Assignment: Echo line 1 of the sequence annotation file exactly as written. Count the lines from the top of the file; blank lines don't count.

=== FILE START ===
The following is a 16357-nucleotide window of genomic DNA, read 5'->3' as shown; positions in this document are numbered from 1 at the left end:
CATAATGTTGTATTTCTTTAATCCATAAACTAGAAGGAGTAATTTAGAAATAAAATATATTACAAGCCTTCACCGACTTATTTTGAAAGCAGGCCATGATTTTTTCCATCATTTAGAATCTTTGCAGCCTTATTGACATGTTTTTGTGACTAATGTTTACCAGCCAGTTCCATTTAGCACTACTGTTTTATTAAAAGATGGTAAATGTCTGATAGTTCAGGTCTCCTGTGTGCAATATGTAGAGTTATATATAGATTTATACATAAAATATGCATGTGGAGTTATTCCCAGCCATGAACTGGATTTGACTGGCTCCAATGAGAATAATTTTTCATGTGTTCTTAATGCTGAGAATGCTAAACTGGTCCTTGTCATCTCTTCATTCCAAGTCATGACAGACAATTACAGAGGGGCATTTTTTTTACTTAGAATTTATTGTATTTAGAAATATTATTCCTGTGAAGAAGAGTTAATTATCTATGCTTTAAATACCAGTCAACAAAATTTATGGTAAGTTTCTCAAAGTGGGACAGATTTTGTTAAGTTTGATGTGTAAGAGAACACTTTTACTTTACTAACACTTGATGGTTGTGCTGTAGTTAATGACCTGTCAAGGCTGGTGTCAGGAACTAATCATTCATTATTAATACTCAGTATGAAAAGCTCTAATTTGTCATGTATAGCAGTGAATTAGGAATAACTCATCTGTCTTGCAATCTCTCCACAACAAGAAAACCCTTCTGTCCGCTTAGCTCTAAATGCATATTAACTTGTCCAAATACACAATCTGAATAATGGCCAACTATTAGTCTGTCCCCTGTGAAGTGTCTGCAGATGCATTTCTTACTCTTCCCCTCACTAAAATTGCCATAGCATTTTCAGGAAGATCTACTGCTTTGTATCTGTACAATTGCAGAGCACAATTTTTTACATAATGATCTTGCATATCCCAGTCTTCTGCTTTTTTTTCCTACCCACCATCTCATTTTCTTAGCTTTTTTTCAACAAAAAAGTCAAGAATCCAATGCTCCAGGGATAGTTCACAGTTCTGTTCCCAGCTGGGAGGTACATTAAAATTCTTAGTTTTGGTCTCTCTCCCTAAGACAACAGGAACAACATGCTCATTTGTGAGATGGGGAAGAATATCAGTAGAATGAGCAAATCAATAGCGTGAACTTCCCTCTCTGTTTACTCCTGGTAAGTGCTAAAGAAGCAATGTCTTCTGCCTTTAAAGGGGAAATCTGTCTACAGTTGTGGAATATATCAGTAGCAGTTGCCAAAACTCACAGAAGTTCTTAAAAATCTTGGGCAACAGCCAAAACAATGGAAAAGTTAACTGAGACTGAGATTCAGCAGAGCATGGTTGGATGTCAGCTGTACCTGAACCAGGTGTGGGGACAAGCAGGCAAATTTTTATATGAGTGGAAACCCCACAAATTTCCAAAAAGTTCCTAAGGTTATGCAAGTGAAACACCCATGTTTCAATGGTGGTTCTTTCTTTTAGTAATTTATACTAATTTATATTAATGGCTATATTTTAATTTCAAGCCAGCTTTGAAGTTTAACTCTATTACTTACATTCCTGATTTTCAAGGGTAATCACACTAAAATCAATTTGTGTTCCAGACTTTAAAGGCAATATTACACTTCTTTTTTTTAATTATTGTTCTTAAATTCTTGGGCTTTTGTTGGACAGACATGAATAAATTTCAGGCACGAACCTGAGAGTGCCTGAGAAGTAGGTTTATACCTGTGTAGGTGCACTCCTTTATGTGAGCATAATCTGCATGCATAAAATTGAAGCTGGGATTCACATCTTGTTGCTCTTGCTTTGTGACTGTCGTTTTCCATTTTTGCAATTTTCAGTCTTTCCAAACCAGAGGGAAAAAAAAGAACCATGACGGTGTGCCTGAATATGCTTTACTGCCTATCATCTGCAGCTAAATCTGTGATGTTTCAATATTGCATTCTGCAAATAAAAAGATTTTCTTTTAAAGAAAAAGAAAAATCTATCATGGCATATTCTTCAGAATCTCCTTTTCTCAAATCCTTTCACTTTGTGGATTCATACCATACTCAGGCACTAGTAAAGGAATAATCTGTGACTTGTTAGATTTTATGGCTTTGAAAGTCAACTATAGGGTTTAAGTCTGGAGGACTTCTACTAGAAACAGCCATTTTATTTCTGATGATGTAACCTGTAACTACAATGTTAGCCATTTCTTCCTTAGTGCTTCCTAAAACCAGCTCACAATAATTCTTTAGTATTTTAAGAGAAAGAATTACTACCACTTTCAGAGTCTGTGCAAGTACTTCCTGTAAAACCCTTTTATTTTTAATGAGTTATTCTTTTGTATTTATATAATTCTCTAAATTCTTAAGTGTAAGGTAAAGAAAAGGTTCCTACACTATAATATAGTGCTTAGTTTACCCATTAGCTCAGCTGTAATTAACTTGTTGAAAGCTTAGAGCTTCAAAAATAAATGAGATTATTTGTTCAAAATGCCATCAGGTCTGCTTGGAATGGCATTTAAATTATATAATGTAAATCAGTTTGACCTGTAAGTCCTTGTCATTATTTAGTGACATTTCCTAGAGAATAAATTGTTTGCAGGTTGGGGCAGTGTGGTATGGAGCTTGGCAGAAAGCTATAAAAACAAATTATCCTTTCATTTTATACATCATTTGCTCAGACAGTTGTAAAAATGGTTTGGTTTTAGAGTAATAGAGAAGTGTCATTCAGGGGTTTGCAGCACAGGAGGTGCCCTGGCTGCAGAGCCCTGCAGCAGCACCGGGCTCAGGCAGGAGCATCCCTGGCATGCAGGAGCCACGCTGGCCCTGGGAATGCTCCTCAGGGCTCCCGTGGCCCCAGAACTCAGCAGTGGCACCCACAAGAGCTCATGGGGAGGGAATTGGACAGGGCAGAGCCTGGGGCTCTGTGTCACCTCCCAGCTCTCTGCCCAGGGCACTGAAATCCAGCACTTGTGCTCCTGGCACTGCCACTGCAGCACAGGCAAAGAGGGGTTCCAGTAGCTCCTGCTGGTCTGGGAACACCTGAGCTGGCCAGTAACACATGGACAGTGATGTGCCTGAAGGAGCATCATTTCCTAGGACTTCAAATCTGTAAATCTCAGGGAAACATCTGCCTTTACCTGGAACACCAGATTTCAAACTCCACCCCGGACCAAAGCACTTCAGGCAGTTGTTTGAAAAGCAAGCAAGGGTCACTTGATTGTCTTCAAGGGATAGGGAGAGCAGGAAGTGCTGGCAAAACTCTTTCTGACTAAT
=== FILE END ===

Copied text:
The following is a 16357-nucleotide window of genomic DNA, read 5'->3' as shown; positions in this document are numbered from 1 at the left end: